Science, art, and humanity intersect in The Mathematics of Longing.
Photo credit: Art-Work Agency
The Mathematics of Longing presented by La Boite in collaboration with dance-theatre company The Farm and playwright Suzie Miller's production company The Uncertainty Principle is the world premiere of Miller's wildly ambitious play that examines science, art, and human nature through the prism of theatre.
The loose premise of The Mathematics of Longing is an exploration of theories in mathematics and physics through the relationships of two differing couples: a physicist, and a science-minded playwright along with their daughter Lily (played by La Boite's Todd McDonald, Ngoc Pham and Merlynn Tong respectively), and rockstar Adam and his girlfriend Ines (performed by The Farm's Gavin Webber and Kate Harman).
The structure is non-linear, comprising of a series of scenes called 'events' that begin with an actor describing a theory, which is then mirrored in the human interactions that ensue. Although grand in scope and vision, it appears there was a conscious creative choice for the final result of this production to be one that's accessible and down-to-earth. For a show titled 'The Mathematics of Longing' there's a surprising amount of slapstick humor throughout the play.
Opening the work is an introductory segment with the performers on stage, out-of-character (or rather, not as characters written in the play) talking to the audience about physics in a tone that's enthusiastic but almost incongruously casual, before transitioning to the main play in a flurry of physical comedy. The main play unfolds in a manner reminiscent of arthouse comedy films – a whimsical examination of human relationships with philosophical and in this case theoretical overtones.
The various techniques used across the respective 'events' (that communicate the respective theories) seems like a series of experiments in itself, with varying degrees of success. The performances from each of the cast members was committed and emotionally convincing, although the characterisation of the roles of the playwright and the physicist at times seemed two-dimensional. Ross Manning's set design is sparse and modest, but effectively compliments each of the 'events' and the vividly intimates theories they're meant to depict. He ingeniously transforms seemingly mundane objects such as books and light bulbs into structures such as helixes and spirals.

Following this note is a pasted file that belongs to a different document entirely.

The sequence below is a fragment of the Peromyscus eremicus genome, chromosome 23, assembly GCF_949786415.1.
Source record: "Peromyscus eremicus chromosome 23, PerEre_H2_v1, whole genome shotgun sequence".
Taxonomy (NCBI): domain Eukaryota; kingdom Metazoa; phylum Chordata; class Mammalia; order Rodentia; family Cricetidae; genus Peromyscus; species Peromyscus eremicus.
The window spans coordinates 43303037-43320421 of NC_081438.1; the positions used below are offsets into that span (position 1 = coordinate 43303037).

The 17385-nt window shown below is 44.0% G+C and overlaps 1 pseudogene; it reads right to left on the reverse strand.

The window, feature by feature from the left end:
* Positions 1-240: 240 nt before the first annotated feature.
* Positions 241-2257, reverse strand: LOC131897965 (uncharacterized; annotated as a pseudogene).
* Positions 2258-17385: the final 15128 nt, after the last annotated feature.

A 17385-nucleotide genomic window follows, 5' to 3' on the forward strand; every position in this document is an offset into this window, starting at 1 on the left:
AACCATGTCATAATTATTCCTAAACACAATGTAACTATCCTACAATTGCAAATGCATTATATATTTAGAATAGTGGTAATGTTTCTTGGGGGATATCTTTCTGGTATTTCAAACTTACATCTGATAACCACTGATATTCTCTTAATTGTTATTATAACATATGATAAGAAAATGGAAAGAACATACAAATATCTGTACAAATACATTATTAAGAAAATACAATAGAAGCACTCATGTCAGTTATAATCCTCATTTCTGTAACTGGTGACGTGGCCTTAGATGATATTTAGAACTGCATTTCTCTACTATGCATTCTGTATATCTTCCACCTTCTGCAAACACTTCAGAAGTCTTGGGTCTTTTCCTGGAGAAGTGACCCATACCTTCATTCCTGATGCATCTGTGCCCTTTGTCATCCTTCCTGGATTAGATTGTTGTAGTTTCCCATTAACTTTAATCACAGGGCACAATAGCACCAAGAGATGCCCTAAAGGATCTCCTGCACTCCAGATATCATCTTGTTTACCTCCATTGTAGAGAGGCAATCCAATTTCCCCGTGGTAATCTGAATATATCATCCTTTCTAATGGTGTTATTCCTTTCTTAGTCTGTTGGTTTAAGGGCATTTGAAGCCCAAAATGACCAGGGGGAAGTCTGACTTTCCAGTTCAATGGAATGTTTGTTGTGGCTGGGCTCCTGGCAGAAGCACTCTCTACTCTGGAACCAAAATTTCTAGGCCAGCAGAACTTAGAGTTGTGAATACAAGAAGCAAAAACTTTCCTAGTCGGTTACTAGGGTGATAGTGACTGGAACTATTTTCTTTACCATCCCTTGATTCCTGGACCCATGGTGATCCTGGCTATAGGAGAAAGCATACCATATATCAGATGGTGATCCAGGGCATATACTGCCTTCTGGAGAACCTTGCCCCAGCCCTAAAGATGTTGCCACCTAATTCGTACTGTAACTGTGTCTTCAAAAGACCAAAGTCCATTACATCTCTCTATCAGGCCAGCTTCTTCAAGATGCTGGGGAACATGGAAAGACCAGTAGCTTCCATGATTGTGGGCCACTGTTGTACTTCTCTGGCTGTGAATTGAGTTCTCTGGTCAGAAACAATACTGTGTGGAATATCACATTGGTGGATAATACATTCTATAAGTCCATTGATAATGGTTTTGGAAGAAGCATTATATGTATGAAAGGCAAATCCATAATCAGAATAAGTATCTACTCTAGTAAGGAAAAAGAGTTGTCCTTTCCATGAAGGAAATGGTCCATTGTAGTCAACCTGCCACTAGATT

This premiere production of The Mathematics of Longing is overall an enjoyable and stimulating theatre experience, but it feels like a first draft of a grand and difficult-to-execute idea. Having read through Suzie Miller's poetic script of this play it seems there's potential there that is yet to be realised.
4 ½ stars: ★★★★☆
The Mathematics of Longing
La Boite, The Farm, and The Uncertainty Principle
Playwright and co-creator: Suzie Miller
Set Designer: Ross Manning
Costume Designer: Anthony Spinaze
Lighting Designer: Ben Hughes
Composer/Sound Designer: Ben Ely
Cast: Kate Harman, Todd MacDonald, Gavin Webber, Merlynn Tong, Ngoc Phan
La Boite Roundhouse Theatre, Kelvin Grove
2-23 June 2018
First published on
What the stars mean?
- Five stars: Exceptional, unforgettable, a must see
- Four and a half stars: Excellent, definitely worth seeing
- Four stars: Accomplished and engrossing but not the best of its kind
- Three and a half stars: Good, clever, well made, but not brilliant
- Three stars: Solid, enjoyable, but unremarkable or flawed
- Two and half stars: Neither good nor bad, just adequate
- Two stars: Not without its moments, but ultimately unsuccessful
- One star: Awful, to be avoided
- Zero stars: Genuinely dreadful, bad on every level